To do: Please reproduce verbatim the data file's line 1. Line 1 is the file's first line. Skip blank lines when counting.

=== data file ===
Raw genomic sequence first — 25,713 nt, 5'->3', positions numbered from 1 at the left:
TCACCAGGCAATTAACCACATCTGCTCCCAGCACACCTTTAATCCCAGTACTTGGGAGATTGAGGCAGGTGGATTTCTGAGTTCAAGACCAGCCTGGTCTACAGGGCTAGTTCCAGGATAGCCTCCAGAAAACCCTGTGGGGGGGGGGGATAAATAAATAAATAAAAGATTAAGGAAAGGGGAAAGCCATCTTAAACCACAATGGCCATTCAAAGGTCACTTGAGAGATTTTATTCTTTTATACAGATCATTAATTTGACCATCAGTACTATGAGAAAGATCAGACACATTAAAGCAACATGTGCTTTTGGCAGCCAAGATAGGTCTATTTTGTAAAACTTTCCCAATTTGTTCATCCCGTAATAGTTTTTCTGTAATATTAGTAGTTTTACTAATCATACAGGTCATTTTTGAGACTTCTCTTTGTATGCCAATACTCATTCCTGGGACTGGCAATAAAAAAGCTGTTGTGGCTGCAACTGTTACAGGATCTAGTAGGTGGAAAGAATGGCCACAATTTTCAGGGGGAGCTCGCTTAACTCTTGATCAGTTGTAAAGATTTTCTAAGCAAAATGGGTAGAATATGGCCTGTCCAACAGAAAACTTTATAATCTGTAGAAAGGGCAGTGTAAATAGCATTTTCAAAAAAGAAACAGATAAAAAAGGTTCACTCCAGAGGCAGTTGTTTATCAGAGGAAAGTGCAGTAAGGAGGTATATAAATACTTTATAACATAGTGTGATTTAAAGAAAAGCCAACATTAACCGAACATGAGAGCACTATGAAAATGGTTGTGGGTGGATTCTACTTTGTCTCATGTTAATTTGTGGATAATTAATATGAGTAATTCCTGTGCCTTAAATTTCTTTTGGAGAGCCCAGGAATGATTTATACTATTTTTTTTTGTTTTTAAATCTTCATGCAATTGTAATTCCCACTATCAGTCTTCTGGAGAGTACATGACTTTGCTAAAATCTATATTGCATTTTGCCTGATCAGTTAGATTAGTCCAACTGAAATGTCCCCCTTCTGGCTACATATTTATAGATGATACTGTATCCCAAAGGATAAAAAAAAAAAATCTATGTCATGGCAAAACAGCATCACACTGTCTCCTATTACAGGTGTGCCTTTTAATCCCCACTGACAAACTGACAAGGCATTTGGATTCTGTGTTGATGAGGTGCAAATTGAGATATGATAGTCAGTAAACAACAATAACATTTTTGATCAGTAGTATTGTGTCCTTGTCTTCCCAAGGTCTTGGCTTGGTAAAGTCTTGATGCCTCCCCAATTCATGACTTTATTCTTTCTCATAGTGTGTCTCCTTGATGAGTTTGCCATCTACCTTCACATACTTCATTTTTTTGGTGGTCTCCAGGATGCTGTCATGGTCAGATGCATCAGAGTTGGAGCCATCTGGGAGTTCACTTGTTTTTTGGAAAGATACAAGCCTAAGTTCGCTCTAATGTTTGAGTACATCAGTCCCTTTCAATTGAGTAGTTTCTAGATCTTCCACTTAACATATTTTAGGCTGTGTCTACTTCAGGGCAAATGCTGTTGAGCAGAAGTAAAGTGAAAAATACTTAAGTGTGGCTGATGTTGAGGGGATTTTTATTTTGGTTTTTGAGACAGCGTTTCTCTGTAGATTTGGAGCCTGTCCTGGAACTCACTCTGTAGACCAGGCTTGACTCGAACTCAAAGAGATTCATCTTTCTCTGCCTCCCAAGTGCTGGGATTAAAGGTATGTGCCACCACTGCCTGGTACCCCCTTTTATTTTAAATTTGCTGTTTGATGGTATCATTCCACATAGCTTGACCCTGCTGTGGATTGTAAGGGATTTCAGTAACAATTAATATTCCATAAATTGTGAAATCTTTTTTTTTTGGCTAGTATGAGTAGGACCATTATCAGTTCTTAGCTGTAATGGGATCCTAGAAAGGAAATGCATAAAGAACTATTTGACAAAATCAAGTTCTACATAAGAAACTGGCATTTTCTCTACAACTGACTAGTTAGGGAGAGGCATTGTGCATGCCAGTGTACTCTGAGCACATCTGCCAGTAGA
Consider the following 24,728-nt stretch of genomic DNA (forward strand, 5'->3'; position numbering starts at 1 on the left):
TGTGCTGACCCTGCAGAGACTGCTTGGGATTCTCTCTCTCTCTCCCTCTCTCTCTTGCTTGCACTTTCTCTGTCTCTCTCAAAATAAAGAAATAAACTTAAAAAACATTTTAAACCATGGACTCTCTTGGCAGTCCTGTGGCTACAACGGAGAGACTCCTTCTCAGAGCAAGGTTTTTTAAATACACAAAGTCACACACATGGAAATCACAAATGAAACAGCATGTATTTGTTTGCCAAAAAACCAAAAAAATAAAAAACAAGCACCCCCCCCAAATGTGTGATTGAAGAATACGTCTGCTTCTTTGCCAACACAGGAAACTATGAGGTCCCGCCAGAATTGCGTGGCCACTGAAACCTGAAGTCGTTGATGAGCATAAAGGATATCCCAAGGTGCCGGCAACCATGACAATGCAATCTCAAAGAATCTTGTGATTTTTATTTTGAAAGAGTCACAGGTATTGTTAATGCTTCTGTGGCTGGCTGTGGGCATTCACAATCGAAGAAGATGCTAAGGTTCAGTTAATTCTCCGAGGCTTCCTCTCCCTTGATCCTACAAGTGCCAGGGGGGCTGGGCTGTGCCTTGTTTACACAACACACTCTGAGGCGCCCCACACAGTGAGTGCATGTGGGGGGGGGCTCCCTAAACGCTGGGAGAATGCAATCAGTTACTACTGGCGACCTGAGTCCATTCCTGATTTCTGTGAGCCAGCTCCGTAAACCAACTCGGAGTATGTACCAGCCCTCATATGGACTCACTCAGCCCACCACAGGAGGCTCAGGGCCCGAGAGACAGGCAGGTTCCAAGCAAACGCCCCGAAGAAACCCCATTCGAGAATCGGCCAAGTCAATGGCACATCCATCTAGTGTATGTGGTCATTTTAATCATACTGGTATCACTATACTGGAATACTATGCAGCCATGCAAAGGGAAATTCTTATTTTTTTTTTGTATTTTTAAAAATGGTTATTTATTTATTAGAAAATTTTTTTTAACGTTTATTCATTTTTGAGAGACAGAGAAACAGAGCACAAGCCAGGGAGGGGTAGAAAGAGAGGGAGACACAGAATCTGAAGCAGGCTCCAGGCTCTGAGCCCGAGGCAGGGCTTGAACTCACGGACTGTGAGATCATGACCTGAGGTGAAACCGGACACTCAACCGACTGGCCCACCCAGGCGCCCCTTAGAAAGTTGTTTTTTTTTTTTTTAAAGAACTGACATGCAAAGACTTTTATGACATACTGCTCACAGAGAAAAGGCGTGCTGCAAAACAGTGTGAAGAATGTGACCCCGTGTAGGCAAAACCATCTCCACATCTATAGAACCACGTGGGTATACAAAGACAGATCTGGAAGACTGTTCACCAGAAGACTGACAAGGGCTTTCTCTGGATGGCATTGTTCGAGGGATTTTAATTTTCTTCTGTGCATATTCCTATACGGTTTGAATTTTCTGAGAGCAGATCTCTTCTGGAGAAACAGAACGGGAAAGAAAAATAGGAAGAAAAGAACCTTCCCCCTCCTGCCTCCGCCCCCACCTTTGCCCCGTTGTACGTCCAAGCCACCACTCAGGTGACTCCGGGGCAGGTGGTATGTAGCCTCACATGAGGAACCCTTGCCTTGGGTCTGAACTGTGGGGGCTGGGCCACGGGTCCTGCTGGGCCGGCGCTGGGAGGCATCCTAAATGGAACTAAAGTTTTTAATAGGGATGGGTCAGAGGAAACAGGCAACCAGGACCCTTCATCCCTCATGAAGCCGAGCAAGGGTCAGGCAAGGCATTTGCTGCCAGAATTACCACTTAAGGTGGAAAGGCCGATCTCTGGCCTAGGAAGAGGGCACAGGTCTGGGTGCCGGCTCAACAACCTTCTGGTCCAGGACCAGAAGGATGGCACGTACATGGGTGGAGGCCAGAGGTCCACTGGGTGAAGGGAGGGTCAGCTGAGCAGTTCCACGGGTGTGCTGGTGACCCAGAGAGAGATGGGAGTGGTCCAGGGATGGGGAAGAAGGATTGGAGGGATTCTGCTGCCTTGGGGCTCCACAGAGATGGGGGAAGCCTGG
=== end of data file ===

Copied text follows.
Raw genomic sequence first — 25,713 nt, 5'->3', positions numbered from 1 at the left: